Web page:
Swift as Desire is a 2001 novel by Mexican author Laura Esquivel. Though her work is always translated, no one is credited to this particular work. If Esquivel’s name sounds familiar, she is the author of the best-selling Like Water for Chocolate, which I loved and found hilarious.
Not nearly as funny, Swift as Desire is more philosophical. Júbilo was born with a smile on his face. Though his Spanish mother and Mayan grandmother argue incessantly because the grandmother is angry her son married a non-Mayan, Júbilo creates peace in the family by serving as a sly translator. Grandma only speaks Mayan, and his mother speaks Spanish; however, grandma teaches little Júbilo her language so he won’t forget his heritage. While grandma and daughter-in-law may say cruel things to each other, Júbilo gives each woman what she needs to hear, a skill he hones as a little boy that serves him well when he becomes a telegraph operator in adulthood.
At age fifteen Júbilo meets thirteen-year-old Lucha from a well-to-do family. Engaging in a slow, chaste relationship for seven years, the couple decide to get married. Passionate sexual creatures, Júbilo and Lucha communicate their love physically and frequently. Author Laura Esquivel speaks frankly about sexual bodies, but never gratuitously; this is not erotica. Esquivel uses magical realism to tune Júbilo into frequencies that help him communicate verbally and with his body when he’s with his wife.
Yet, money problems plague the young couple. Used to buying everything new when she wants it, Lucha must adapt to Júbilo’s mentality that things can possess you and only love matters. It’s quite saccharin, but not something of which I disliked being reminded. Equivel’s storytelling has a larger point than the plot or to entertain readers. For example, the Mayan grandmother abhors technology because “The danger she saw was that technological advances served no purpose if they were not accompanied by an equivalent spiritual development.” Júbilo’s efforts to use Morse code at the telegraph office to deliver what the messenger should send is evidence that he takes her concerns to heart.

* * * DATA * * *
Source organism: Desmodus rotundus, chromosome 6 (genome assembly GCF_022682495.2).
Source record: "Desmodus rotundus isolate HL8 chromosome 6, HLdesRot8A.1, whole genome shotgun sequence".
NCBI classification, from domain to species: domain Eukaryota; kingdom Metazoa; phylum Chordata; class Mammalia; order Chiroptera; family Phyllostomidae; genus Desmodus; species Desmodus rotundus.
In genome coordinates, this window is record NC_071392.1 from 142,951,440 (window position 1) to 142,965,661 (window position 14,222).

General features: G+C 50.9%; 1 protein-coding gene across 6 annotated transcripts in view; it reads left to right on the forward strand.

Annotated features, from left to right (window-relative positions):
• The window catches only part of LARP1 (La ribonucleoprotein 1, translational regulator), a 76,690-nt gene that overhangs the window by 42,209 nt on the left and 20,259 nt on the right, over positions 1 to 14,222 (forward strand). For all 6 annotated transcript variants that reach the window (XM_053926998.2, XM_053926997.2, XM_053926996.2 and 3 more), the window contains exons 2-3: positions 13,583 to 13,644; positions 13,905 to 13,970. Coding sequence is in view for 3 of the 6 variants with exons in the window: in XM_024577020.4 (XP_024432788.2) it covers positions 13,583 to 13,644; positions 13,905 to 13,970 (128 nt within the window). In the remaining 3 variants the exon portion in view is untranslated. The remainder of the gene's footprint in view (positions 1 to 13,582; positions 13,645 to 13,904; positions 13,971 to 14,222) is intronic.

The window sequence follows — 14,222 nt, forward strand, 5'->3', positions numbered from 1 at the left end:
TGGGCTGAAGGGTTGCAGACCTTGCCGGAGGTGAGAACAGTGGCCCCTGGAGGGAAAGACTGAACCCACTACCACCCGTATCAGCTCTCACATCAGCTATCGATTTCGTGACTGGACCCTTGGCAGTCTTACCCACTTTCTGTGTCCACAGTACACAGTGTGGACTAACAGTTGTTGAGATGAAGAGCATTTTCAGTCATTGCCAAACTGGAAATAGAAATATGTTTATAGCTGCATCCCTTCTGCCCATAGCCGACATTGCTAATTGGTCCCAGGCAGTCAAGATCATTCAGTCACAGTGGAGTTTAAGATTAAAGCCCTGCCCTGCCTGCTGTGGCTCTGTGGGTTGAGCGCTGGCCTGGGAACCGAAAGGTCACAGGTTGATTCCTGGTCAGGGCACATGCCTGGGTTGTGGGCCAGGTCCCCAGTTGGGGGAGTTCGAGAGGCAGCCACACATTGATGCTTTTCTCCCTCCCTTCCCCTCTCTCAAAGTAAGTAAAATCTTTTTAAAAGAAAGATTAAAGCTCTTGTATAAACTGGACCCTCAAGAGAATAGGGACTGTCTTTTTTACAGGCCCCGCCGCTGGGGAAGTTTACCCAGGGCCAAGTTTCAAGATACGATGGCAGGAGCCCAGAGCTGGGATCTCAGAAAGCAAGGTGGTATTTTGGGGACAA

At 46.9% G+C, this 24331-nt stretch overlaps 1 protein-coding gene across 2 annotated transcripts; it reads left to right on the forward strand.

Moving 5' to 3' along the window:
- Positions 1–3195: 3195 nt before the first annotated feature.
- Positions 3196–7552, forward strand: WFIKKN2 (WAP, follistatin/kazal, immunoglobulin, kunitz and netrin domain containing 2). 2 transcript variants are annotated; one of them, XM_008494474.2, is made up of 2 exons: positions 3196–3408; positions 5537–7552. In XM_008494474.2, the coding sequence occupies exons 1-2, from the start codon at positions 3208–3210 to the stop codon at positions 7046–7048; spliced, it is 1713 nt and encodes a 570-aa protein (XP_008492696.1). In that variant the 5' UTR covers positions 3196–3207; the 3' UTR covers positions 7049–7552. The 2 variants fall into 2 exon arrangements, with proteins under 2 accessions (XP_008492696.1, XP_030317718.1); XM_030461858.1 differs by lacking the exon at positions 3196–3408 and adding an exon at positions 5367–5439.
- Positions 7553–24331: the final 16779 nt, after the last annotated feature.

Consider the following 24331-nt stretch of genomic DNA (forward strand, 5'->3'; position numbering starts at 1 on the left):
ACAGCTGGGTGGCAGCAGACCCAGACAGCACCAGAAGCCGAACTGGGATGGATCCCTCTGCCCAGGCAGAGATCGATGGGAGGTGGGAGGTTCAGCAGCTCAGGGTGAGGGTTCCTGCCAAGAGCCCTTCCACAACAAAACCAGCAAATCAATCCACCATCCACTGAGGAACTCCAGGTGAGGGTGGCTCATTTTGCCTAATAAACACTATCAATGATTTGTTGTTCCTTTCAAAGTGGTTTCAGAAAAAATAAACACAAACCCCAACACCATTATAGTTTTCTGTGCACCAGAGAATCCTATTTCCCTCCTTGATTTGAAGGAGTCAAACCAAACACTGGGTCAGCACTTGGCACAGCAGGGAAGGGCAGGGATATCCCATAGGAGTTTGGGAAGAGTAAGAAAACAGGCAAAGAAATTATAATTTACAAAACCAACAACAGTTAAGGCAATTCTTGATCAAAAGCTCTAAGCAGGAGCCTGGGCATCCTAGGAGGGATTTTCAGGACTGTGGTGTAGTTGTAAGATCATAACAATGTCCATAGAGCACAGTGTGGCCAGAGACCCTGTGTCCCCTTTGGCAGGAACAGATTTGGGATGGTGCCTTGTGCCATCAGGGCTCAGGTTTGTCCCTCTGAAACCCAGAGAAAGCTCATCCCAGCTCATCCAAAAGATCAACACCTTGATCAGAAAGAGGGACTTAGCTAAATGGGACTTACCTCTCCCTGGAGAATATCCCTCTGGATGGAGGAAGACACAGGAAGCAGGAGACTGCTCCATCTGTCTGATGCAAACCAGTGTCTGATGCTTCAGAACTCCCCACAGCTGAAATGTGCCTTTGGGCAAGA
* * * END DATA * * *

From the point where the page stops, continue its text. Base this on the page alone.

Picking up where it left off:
The novel has two settings: the late 1930s and early 1940s when Júbilo was newly married, and circa 1995 when he is an old man on his death bed. His beloved Lucha has not talked to him in decades, but readers don’t know why. Their daughter, Lluvia, narrates the 1995 chapters, and the rest are from an omniscient narrator. Much like The Girl [Insert Something Generic] books that were popular in recent years, readers slowly learn what happened to Júbilo and Lucha to make this endlessly passionate and romantic couple stop speaking, which seems impossible given Júbilo’s history with communication, and brings us to the present conundrum. It works well, as Esquivel keeps up the pace to create suspense but not prolong the mystery.
When the timelines converge and readers learn why Lucha stopped speaking to her husband, the book fell flat. The ending failed to gave readers the payoff we were waiting for, instead delivering a predictable bed-side hand-holding “I love you.” This book could have spanned much longer, especially how this couple continued to live together without speaking until their youngest child got married — something grand like Caramelo by Sandra Cisneros.
And yet the writing is beautiful and feels like an oral story, of which I never tired. Take for instance the story of how Júbilo and Lucha chose the name Lluvia, which means rain, for their daughter:
The rain represented the resurrection of water, droplets that had evaporated from the earth to take on a new form in heaven, and then return to earth once more. The sound of the rain falling and the thought of the child in Lucha’s womb were for Júbilo like the best song of life ever.
Sure, there is a cliche villain and Swift as Desire is overly sweet at times, but the fun of Laura Esquivel’s books is in how she tells them, not so much the plot. Readers may call her work telenovelas, but I find that it sits in the verbal storytelling tradition beautifully.